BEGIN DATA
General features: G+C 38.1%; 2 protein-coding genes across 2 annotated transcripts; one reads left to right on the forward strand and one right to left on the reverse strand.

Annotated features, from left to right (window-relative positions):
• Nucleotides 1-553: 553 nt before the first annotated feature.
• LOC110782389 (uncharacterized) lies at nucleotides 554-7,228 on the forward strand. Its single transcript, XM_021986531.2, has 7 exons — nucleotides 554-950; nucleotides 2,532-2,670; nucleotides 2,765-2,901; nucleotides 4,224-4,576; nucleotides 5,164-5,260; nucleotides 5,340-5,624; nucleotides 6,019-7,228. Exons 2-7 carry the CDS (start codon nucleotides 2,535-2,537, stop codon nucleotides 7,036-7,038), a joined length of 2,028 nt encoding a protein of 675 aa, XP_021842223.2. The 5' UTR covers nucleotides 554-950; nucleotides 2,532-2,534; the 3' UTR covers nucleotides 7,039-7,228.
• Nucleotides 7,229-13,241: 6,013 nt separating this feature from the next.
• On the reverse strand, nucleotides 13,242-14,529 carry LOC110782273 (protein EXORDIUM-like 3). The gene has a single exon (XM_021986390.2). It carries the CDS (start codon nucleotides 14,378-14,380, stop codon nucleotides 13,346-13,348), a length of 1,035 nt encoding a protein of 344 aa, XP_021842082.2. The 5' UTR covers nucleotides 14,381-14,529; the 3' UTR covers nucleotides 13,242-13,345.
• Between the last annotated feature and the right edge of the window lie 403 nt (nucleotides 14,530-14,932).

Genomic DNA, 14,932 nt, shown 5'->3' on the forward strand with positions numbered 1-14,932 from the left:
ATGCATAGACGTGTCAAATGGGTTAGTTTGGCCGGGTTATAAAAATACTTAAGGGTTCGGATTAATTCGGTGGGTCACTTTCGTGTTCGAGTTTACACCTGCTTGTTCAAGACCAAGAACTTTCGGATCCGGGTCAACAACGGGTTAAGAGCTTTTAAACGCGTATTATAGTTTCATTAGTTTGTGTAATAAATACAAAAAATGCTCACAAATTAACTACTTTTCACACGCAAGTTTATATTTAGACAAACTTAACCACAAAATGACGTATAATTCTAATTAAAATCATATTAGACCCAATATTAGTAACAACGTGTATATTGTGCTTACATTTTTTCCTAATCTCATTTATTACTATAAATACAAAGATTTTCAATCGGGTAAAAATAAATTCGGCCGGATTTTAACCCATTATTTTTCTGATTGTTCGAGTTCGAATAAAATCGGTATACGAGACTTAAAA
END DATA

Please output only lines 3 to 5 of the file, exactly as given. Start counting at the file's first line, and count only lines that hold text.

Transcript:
• Nucleotides 1-553: 553 nt before the first annotated feature.
• LOC110782389 (uncharacterized) lies at nucleotides 554-7,228 on the forward strand. Its single transcript, XM_021986531.2, has 7 exons — nucleotides 554-950; nucleotides 2,532-2,670; nucleotides 2,765-2,901; nucleotides 4,224-4,576; nucleotides 5,164-5,260; nucleotides 5,340-5,624; nucleotides 6,019-7,228. Exons 2-7 carry the CDS (start codon nucleotides 2,535-2,537, stop codon nucleotides 7,036-7,038), a joined length of 2,028 nt encoding a protein of 675 aa, XP_021842223.2. The 5' UTR covers nucleotides 554-950; nucleotides 2,532-2,534; the 3' UTR covers nucleotides 7,039-7,228.
• Nucleotides 7,229-13,241: 6,013 nt separating this feature from the next.